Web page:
We live in a fast-paced society. Walking slows us down.
In Kensington it seems that everyone walks. Some folks drive up to Tilden Park and pick a trail, others just head out the front door and see where the road takes them.
After all, walking is the perfect antidote for what some authors call the "disconnectedness" of modern American life. If you read Robert Putnam’s Bowling Alone, or more recently Peter Lovenheim’s In The Neighborhood, you know what I’m talking about.
Many walk for exercise, which is one of the driving forces for my meanderings, but I also walk for education.
Walking, unlike running, or cycling, gives you a chance to notice things, if you pay attention.
A few examples from recent walks in the Kensington area will prove my point.
When you walk you notice which neighbor has decided to store a used bathtub on the front porch, standing up no less. I drive by the same house four times a week but until I walked by, I never noticed.
You learn that a dark section of driveway, concealed by overgrown branches, is the perfect spot for that used car that hasn’t moved in five years. I couldn’t tell if it wasn’t worth the trouble to donate or the owner had convinced himself it was a "classic" just waiting to be restored.
You get a good feel for the real estate market. If you repeat the same route regularly, you see “For Sale’ signs sprout, then expand to “Open Sunday” and then “Sale Pending.” When this happens in a two-week period, you know the market is good.
When months go by and the sign either doesn’t change or suddenly disappears, you know the housing market has tanked. I can read in the newspaper that values in Kensington dropped about 4 percent over the last few years, but my informal walking survey gives me better data.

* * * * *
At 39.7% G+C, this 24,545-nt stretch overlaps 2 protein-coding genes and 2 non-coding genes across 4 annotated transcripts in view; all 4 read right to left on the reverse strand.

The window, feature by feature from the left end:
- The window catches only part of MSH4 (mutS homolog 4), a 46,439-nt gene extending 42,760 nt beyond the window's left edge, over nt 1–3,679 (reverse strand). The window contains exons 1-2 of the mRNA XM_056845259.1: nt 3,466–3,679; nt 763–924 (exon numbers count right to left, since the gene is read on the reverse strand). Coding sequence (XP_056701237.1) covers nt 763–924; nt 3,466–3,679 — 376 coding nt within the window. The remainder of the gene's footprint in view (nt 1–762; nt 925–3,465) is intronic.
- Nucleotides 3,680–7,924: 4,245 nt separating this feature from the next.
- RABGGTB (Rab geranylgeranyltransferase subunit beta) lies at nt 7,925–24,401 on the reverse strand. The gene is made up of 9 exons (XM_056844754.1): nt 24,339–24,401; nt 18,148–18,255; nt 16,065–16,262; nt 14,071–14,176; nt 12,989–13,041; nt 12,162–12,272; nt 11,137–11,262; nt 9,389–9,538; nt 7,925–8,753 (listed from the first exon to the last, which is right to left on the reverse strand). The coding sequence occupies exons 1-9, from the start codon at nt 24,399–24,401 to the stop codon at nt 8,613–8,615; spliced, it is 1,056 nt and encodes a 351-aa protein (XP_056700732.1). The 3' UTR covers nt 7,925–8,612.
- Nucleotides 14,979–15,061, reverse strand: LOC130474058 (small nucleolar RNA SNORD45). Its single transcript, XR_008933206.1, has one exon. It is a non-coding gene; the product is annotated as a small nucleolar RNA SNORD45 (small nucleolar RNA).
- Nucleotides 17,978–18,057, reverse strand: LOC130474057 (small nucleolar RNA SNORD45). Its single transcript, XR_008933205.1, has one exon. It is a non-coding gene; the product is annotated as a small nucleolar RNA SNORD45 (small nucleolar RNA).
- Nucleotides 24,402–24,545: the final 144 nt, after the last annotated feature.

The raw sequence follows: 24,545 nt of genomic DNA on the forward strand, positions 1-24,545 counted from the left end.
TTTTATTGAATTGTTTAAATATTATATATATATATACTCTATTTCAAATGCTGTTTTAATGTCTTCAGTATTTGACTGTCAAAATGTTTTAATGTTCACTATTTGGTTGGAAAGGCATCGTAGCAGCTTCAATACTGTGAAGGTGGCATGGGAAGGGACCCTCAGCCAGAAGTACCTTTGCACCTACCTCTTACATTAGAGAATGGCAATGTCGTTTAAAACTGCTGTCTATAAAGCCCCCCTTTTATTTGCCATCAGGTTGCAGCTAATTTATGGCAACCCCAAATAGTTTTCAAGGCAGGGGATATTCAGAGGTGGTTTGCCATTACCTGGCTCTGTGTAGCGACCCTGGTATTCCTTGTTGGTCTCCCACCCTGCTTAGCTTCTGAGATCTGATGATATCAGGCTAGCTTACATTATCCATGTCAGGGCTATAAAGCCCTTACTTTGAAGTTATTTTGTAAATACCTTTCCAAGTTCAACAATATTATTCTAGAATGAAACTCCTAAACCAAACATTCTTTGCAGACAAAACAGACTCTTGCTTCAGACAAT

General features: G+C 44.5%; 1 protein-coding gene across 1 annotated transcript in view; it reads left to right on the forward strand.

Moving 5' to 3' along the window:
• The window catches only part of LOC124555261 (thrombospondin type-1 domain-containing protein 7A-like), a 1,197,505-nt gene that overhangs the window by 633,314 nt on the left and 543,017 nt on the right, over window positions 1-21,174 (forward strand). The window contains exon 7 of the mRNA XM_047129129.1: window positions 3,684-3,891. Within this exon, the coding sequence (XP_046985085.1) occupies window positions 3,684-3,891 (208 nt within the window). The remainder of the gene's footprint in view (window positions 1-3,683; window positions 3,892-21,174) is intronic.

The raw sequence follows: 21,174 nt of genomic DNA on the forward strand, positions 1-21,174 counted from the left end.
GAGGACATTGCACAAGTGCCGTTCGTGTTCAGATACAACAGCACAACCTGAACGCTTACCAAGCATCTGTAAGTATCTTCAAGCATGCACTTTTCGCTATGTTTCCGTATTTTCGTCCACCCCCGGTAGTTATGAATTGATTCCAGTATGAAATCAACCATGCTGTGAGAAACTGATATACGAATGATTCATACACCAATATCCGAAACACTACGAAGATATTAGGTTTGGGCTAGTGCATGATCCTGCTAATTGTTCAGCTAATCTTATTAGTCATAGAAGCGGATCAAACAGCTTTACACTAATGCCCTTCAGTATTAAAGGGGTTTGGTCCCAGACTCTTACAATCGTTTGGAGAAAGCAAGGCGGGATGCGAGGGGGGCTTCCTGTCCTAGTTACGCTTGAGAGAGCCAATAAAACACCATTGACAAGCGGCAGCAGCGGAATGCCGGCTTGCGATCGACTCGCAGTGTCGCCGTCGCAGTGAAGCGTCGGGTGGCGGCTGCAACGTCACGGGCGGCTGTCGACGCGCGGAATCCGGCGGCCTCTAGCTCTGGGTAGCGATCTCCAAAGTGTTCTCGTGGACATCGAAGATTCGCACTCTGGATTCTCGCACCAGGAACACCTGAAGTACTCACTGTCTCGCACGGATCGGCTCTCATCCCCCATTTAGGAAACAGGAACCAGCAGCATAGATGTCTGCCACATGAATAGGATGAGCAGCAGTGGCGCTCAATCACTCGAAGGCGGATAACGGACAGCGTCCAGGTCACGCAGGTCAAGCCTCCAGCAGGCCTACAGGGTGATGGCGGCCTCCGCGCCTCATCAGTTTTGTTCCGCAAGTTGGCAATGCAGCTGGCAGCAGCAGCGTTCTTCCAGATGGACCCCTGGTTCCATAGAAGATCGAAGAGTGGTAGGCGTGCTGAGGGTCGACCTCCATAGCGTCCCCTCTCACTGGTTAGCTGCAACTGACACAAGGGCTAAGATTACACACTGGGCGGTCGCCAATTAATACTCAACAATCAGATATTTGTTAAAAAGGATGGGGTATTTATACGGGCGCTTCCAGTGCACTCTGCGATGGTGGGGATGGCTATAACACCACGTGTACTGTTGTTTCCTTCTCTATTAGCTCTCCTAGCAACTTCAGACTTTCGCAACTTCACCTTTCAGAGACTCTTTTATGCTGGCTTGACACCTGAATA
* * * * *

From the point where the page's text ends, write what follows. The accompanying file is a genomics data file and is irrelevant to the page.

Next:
A favorite real estate sign, which I saw this week, reads “I’m Gorgeous Inside,” which I guess, is the agent’s way of apologizing for the outward appearance. But I have to ask, if the owner doesn’t care enough about the outside to fix it up, why would I want to go in. Maybe it’s just me?
Walking helps you learn who really cares enough about their garden to battle the deer that also roam our neighborhoods. Who has bothered with fences, or netting, or like Meg McDowell, have a more resigned approach.
I met Meg planting her front yard flower/vegetable garden one pleasant afternoon recently, and when I pointed out the feast she was laying out for our four-legged neighbors, she just said, “Whatever, I use Liquid Fence and it helps, but if they eat some, it will grow back. What can you do?”
I use the same product (Liquid Fence) and know that it's only a temporary solution and that eventually the deer will have a meal, so it was a good jumping-off spot for a nice friendly chat about Kensington. I learned she was an acupuncturist and knew my wife, even though her house is a half mile from ours.
If you walk from the Arlington Strip to Colusa Circle, you learn that drivers can just follow the dotted line along Coventry to get down the hill, but if you’re walking you’re better off heading down Lenox to Beverly because there are a lot more sidewalks. (Really experienced walkers know the Stratford Path helps to some extent.)
I haven’t figured out an easy way back up the hill, yet.
Walking allows you to view construction projects, both major and minor. I assume they all have the approval of the Municipal Advisory Committee, but I don’t ask. The construction can also prompt questions, particularly if it’s major work on a home that you’ve passed many times in 10 years. Suddenly, there’s no one living there and just bare studs are left standing.
What happened to the family? Will they be back?
A similar mystery occurred to me when I saw a box filled with books with a handwritten note attached saying simply, "Free." I began to wonder when I started reading the titles:
Fertility for Dummies
Pregnancy for Dummies
Getting Pregnant and Staying Pregnant
High Risk Pregnancy
There were a few computer books thrown in, but I wondered: Did she get pregnant? How is the baby? Is everything OK now? I’ll never know, but I’m sure there’s a story in that box.
I walked by the same corner four days later and the box was still there. The computer books were missing. The only books left were the ones on pregnancy.
Oh, the stories I could write.